Connected \\ June 21, 2019

Immersive installation connects mind and maker

The PEM commissioned site-specific work Kimsooja: Archive of Mind by the world-renowned Korean artist perfectly demonstrates what the museum is trying to do in a new space dedicated to contemporary creative expression. “It’s about people doing something in a communal way, sitting on these stools and rolling clay with their children or their grandparents and putting their own piece as part of her piece in the middle of the space,” says Jeffrey Beale, a PEM Trustee who has endowed the new gallery, dedicated to contemporary and immersive experiences.


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© 2019 Peabody Essex Museum. Photography by Kathy Tarantola


Here, awaiting visitors is mounds of clay. One large oval table with stools. And a cosmic soundscape that might evoke distant thunder or a burbling brook.

Kimsooja invites people to participate in the creation of her contemplative installation by picking up a lump of clay, taking a seat at the table, kneading the clay into a ball and rolling it toward the table’s center.

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© 2019 Peabody Essex Museum. Photography by Kathy Tarantola
It’s physically simple yet overflowing with associations for me from the microscopic perspective of atoms and molecules to the planetary and intergalactic; from the use of a material that has such deep associations with the earth to invoking immaterial practices of meditation,


says Curator of the Present Tense Trevor Smith, who first saw the piece in Venice.

“It has a calming and meditative effect,” he says, adding that it takes a bit of work to roll the clay into something resembling a small circular sphere.

Located on the first floor of the museum, Kimsooja: Archive of Mind opens to the public on Saturday, June 22 and is the North American debut of Kimsooja’s first interactive artwork.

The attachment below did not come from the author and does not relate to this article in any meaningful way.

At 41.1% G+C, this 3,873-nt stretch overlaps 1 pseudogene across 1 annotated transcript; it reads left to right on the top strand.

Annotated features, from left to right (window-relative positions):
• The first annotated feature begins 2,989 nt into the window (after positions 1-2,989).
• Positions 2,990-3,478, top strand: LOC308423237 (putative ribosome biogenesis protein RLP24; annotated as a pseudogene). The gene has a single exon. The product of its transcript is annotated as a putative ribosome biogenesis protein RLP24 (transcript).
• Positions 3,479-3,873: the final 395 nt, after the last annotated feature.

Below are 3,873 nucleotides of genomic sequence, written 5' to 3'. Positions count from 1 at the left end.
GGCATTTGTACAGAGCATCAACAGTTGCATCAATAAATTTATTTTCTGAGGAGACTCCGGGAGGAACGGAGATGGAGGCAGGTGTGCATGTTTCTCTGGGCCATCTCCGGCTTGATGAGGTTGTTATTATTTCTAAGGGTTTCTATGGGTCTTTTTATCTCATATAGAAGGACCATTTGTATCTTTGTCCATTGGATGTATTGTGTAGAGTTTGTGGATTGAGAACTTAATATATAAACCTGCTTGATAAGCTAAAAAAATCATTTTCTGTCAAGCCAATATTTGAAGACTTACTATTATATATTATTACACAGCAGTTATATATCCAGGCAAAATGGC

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© 2019 Peabody Essex Museum. Photography by Kathy Tarantola


“So often, art museums only market the precious and the unique,” Smith adds. “I’m drawn to the universal potential of creativity that can be expressed through using humble materials.” He compared these materials to Yoan Capote’s use of rusted door hinges to create his portrait of Fidel Castro in Immanence (2015), which returns to PEM this fall.

Clay is elemental — it’s natural or from the earth. Kimsooja sees clay as a container, one that holds water and is pliable. But once it dries, the clay ends up storing, or containing, the energy its participants created.

© 2019 Peabody Essex Museum. Photography by Kathy Tarantola


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© 2019 Peabody Essex Museum. Photography by Kathy Tarantola


Accompanied by a sound installation, Unfolding Sphere (2016), Kimsooja’s works have been exhibited and collected around the world, including the National Museum of Modern and Contemporary Art in Korea, the Vancouver Art Gallery and in Venice during the Biennale. Smith has known the artist for a long time, and he acquired her first video installation, Sewing into Walking, for the Art Gallery of Western Australia more than 20 years ago.

His reasoning for bringing Kimsooja: Archive of Mind to PEM extends right to the museum’s core. “I think it’s important to choose artists that invite the visitor to go on a journey and have an experience,” Smith adds.


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© 2019 Peabody Essex Museum. Photography by Kathy Tarantola


This participatory installation encourages people to make something. Individually, these gestures seem small but accumulate into something large and powerful. “There’s something in this work that reminds us of human empowerment and shows us the significance of slowing down and paying attention,” Smith says. “I believe it will impact how people experience the rest of the museum.”

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